This Is Why Our Universe Didn’t Collapse Into A Black Hole
“The level to which the expansion rate and the overall energy density must balance is insanely precise; a tiny change back then would have led to a Universe vastly different than the one we presently observe. And yet, this finely-tuned situation very much describes the Universe we have, which didn’t collapse immediately and which didn’t expand too rapidly to form complex structures. Instead, it gave rise to all the wondrous diversity of nuclear, atomic, molecular, cellular, geologic, planetary, stellar, galactic and clustering phenomena we have today. We’re lucky enough to be around right now, to have learned all we have about it, and to engage in the enterprise of learning even more: the process of science. The Universe didn’t collapse into a black hole because of the remarkably balanced conditions under which it was born, and that might just be the most remarkable fact of all.”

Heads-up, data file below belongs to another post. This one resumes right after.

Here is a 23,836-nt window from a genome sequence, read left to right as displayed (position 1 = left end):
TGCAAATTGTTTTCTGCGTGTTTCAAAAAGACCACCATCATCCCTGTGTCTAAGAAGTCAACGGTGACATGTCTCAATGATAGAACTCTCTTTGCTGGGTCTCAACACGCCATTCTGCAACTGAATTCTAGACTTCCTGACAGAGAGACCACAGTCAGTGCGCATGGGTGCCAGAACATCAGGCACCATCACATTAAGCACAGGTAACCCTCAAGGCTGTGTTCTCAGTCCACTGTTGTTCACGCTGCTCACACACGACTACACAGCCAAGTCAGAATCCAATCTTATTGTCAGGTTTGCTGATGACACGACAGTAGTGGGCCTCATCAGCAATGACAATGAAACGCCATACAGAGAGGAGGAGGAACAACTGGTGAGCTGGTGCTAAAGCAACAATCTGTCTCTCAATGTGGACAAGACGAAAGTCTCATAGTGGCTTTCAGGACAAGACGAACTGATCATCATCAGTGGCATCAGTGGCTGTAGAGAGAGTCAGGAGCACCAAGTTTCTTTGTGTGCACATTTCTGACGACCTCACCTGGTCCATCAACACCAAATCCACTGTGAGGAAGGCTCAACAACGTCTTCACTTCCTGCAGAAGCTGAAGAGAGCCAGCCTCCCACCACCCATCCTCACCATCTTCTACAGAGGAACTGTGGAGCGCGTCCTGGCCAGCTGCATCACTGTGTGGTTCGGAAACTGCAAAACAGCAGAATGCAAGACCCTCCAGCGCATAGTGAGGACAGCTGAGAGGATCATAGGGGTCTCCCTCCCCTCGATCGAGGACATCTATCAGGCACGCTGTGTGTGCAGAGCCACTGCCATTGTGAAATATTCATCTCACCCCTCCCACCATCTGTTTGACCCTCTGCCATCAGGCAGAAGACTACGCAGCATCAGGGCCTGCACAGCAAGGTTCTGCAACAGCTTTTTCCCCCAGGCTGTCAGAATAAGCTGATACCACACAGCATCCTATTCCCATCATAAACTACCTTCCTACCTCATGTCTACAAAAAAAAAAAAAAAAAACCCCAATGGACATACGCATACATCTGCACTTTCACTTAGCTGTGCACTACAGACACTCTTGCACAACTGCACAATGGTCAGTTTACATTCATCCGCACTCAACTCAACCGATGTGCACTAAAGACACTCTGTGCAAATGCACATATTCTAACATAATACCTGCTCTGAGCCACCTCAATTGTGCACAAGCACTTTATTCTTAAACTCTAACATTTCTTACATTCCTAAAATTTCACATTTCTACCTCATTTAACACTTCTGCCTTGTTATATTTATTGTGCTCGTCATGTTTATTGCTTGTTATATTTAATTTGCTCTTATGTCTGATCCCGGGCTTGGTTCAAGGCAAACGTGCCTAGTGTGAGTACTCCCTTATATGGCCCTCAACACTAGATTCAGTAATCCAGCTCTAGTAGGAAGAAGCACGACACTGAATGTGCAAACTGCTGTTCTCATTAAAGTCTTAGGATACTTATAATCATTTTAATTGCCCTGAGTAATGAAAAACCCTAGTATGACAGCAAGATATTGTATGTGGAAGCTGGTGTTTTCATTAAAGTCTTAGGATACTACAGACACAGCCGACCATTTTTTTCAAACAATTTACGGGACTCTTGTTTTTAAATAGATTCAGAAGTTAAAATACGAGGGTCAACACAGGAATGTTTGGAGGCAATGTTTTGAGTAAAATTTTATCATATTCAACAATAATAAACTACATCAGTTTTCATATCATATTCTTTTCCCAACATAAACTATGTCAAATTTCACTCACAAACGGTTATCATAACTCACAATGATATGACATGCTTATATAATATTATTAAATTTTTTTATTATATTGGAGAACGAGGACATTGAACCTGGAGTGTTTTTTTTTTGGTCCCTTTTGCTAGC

The Universe is a vast and complex place, full of a diversity of structure from the smallest scales to the largest. And yet, by many accounts, it’s a wonder that it came to be this way at all.
If things were just a little bit different at the very beginning, the Universe could have recollapsed in on itself in a mere fraction-of-a-second after the Big Bang. That very clearly didn’t happen, but why not? And, if it did happen, would we have formed a black hole? There must have been an incredibly perfect, finely-tuned balance between the initial expansion rate and the energy density of everything within the Universe, or this careful balance wouldn’t have existed, and we never would have arisen in this Universe.